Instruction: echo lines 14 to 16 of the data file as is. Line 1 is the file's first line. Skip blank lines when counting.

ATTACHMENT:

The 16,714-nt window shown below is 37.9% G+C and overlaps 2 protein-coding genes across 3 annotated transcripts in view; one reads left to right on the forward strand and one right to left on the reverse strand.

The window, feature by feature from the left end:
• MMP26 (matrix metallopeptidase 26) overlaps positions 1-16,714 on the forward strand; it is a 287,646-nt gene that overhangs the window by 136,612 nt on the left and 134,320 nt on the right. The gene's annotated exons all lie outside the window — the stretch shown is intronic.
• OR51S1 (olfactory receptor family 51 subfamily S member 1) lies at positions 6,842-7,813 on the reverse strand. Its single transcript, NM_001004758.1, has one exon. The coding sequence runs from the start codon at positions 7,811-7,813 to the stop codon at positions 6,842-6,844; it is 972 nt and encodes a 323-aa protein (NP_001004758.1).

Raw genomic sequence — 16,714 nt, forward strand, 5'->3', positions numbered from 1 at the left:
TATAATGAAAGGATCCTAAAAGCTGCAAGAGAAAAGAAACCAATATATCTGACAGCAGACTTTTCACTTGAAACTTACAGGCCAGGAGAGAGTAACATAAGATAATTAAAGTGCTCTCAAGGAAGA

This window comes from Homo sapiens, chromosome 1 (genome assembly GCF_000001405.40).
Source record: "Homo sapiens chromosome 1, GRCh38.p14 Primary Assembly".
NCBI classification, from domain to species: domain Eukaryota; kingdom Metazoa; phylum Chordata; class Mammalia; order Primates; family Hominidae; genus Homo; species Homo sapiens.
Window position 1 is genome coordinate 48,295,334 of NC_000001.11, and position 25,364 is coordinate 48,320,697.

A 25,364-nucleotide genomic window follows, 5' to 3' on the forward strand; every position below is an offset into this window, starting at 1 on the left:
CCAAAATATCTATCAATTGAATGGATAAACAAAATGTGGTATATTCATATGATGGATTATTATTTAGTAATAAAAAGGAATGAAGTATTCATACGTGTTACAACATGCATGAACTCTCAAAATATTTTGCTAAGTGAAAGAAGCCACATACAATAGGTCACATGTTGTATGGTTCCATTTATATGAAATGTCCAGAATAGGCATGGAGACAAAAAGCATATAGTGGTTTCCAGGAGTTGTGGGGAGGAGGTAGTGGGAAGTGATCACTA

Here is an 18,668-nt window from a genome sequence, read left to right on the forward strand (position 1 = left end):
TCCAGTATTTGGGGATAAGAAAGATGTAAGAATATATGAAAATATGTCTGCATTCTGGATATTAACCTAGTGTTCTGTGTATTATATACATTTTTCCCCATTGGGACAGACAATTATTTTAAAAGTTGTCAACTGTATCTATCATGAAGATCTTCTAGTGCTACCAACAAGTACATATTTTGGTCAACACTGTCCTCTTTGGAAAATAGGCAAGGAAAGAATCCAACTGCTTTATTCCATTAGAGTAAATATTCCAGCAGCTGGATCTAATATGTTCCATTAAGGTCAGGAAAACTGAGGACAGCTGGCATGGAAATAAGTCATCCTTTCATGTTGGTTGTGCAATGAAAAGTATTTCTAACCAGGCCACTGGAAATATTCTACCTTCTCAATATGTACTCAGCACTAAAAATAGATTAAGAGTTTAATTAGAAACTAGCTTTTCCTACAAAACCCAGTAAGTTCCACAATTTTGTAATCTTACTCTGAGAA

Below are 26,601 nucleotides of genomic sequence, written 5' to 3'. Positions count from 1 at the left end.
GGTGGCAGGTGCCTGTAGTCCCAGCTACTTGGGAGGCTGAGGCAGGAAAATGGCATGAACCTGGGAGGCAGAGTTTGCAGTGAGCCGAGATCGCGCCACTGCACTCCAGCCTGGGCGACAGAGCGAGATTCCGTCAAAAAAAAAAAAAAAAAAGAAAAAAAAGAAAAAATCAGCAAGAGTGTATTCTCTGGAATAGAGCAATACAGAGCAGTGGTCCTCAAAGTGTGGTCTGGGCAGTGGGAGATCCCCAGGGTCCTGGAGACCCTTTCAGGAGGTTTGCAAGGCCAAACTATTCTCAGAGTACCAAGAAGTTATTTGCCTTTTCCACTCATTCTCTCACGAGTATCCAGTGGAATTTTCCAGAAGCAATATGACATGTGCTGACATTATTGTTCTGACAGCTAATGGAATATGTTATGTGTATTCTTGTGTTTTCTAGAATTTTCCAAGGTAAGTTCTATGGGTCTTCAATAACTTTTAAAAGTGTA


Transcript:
TCCAGTATTTGGGGATAAGAAAGATGTAAGAATATATGAAAATATGTCTGCATTCTGGATATTAACCTAGTGTTCTGTGTATTATATACATTTTTCCCCATTGGGACAGACAATTATTTTAAAAGTTGTCAACTGTATCTATCATGAAGATCTTCTAGTGCTACCAACAAGTACATATTTTGGTCAACACTGTCCTCTTTGGAAAATAGGCAAGGAAAGAATCCAACTGCTTTATTCCATTAGAGTAAATATTCCAGCAGCTGGATCTAATATGTTCCATTAAGGTCAGGAAAACTGAGGACAGCTGGCATGGAAATAAGTCATCCTTTCATGTTGGTTGTGCAATGAAAAGTATTTCTAACCAGGCCACTGGAAATATTCTACCTTCTCAATATGTACTCAGCACTAAAAATAGATTAAGAGTTTAATTAGAAACTAGCTTTTCCTACAAAACCCAGTAAGTTCCACAATTTTGTAATCTTACTCTGAGAA

Below are 26,601 nucleotides of genomic sequence, written 5' to 3'. Positions count from 1 at the left end.
GGTGGCAGGTGCCTGTAGTCCCAGCTACTTGGGAGGCTGAGGCAGGAAAATGGCATGAACCTGGGAGGCAGAGTTTGCAGTGAGCCGAGATCGCGCCACTGCACTCCAGCCTGGGCGACAGAGCGAGATTCCGTCAAAAAAAAAAAAAAAAAAGAAAAAAAAGAAAAAATCAGCAAGAGTGTATTCTCTGGAATAGAGCAATACAGAGCAGTGGTCCTCAAAGTGTGGTCTGGGCAGTGGGAGATCCCCAGGGTCCTGGAGACCCTTTCAGGAGGTTTGCAAGGCCAAACTATTCTCAGAGTACCAAGAAGTTATTTGCCTTTTCCACTCATTCTCTCACGAGTATCCAGTGGAATTTTCCAGAAGCAATATGACATGTGCTGACATTATTGTTCTGACAGCTAATGGAATATGTTATGTGTATTCTTGTGTTTTCTAGAATTTTCCAAGGTAAGTTCTATGGGTCTTCAATAACTTTTAAAAGTGTA